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February 7, 2019 / Joanne Yeck

Buckingham County Business: Boom, 1919

$20 in 1920 is equivalent to about $200 purchasing power in 2019.

Following World War I, Buckingham County and other rural communities experienced an unusual influx of cash. In a society that had long relied heavily on barter, lots of people were “flush.” Some of the consequences may have been a bit startling.

Charlottesville’s the Daily Progress reported the phenomenon on April 15, 1919:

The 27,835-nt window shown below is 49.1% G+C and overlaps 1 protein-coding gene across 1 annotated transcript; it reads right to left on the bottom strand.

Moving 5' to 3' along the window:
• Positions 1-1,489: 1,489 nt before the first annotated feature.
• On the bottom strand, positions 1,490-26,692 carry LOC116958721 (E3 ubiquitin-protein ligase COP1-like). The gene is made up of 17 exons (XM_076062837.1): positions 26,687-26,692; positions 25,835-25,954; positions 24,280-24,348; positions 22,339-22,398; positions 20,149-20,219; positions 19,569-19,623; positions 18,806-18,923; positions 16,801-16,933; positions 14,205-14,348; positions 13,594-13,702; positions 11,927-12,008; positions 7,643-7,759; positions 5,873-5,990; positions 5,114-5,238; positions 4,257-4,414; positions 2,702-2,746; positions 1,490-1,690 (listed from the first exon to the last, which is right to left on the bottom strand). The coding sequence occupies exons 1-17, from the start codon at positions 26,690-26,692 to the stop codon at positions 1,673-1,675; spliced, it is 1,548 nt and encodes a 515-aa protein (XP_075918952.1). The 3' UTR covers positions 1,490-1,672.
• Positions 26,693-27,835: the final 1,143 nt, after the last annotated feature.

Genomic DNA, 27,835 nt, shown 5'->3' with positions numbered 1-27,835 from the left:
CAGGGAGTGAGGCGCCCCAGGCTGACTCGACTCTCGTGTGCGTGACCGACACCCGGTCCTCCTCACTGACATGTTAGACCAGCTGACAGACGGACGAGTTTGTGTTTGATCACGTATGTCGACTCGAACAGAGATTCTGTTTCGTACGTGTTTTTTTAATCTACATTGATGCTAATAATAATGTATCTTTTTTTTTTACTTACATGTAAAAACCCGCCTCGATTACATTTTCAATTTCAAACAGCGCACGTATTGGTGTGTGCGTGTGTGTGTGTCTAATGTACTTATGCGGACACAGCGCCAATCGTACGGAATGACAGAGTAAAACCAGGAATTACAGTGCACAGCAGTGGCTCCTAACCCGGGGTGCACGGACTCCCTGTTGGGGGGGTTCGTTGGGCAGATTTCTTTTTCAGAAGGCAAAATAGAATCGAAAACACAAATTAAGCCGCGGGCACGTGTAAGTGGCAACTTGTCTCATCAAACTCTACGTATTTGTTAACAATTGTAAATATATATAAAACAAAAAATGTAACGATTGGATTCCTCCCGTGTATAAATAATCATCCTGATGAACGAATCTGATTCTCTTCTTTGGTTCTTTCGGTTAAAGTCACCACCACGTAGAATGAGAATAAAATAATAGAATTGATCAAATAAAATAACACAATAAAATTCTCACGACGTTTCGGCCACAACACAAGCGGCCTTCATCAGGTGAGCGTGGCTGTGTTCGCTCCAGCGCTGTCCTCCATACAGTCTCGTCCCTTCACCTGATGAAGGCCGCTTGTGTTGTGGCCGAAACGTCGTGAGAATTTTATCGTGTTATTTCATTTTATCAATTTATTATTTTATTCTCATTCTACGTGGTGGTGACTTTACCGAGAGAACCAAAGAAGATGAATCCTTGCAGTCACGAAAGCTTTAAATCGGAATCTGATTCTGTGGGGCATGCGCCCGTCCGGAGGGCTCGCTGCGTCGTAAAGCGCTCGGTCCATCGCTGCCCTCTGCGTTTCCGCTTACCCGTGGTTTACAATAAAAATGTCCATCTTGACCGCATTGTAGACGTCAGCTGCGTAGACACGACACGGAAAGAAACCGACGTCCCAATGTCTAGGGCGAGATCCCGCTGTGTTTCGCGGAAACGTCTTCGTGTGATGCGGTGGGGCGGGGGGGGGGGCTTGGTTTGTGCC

Money is handled more freely than ever before and some negroes and also some whites who are getting money, from the government cannot be employed for anything. One washwoman whose husband is in the army got a check at one time for $125, and some people have been getting money from relatives who were sent to war. One man who had never owned a home has bought a farm, expecting to pay for it with the insurance he gets ($57.50 a month) on account of the death of his son, who died in camp.

Other financial news included the fact that seed potatoes were selling for less than usual. Eggs milk and butter were plentiful. Not many people had “put up ice” over the winter. Perhaps this was, in part, because an ice plant was opening soon at Dillwyn.

Thanks to Phil James for sharing this “news.”


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